Second, the election confirmed the advantages of Poland’s proportional representation electoral system for the opposition. Comparisons can be made in this context with Hungary, where the opposition tends to run as a single alliance. In Poland, the opposition was rewarded even though it ran as three different parties/coalitions. This stands in contrast to the Hungarian case, where Viktor Orbán has manipulated the rules that govern elections to make victory for the opposition almost impossible.
Third, the persistent antagonism between the Polish government and Brussels was at odds with public opinion about the EU. While this situation is not a new one in Poland, the fact that Polish citizens view the EU as improving their quality of life and protecting their fundamental values played against Law and Justice. It will be interesting to watch how the EU issue develops in the new parliament, with the government likely to take a more pro-EU stance and Law and Justice now free from the constraints of office.
Fourth, the issue of migration, which helped Law and Justice win power in 2015, did little to aid the party’s fortunes this time round. Law and Justice’s position on the issue was marred by a series of scandals involving party officials, as well as allegations that Polish consulates had fraudulently issued hundreds of thousands of visas to migrants from Africa and Asia. Similarly, the economy undermined Law and Justice’s campaign, with Poland experiencing an economic downturn for the first time in recent memory.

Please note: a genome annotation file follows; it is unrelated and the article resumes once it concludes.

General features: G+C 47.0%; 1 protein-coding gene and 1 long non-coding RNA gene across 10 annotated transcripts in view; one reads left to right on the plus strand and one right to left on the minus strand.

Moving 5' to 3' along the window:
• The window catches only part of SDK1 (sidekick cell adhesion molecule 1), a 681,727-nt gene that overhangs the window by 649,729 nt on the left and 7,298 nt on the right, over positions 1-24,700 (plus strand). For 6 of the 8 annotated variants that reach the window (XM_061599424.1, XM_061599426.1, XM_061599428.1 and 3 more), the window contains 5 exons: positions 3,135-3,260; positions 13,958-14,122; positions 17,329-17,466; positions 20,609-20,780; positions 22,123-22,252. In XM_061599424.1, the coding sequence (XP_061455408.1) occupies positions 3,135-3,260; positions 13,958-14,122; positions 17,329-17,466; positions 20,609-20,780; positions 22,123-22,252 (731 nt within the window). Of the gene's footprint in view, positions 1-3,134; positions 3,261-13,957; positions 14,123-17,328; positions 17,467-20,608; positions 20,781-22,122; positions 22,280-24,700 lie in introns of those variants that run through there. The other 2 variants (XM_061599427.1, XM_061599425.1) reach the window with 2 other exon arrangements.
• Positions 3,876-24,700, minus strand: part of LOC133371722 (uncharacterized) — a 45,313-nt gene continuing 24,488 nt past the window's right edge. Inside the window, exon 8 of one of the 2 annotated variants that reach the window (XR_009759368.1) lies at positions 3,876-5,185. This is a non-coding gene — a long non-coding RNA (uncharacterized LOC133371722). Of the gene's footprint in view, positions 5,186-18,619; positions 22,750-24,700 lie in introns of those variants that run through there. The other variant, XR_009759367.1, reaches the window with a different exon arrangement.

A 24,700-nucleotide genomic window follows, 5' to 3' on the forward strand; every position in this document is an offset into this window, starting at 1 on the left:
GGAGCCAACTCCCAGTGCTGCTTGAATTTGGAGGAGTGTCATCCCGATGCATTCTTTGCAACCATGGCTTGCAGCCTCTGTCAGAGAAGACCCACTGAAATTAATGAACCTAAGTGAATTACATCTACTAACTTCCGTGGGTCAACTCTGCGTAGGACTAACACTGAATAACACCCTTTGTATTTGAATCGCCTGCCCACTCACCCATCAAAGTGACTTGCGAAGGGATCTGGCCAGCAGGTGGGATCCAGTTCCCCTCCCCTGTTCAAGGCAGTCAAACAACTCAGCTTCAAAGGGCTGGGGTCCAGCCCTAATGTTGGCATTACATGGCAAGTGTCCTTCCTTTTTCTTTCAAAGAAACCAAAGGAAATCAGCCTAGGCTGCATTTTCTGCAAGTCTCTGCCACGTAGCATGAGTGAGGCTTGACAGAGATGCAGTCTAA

Fifth, while women’s rights featured prominently in the campaign, women tended to vote in a similar way to men during the election, though with a slightly higher preference for the Civic Coalition and a slightly lower preference for Law and Justice. The main difference was in relation to the far-right Confederation, whose electoral support was lowest among women and highest among young men from villages and towns. Education appeared to be a more important factor than gender, with those with higher levels of education tending to support the Civic Coalition, the New Left and the Third Way.
Finally, a record number of women (almost 30%) were elected to the Polish parliament. This occurred despite the presence of populist anti-gender campaigns, which go hand in hand with the traditionalism and illiberalism of several Polish parties. The ODIHR’s report highlighted poor representation for women in party lists overall and cases of physical harassment during the campaign. Civic Coalition candidates were the victims of targeted harassment, with one candidate being physically attacked in Opole Lubelskie in September. Once in power, Donald Tusk’s government is expected to liberalise abortion (up to 12 weeks) and introduce the right for same-sex couples to form legally recognised civil partnerships. This underlines once again why the result represented such a huge day for Polish democracy.
Simona Guerra and Fernando Casal Bértoa are the editors, together with Katarzyna Grzybowska-Walecka, of the forthcoming Oxford Handbook of Polish Politics (OUP)
Note: This article gives the views of the authors, not the position of EUROPP – European Politics and Policy or the London School of Economics. Featured image credit: Grand Warszawski/Shutterstock.com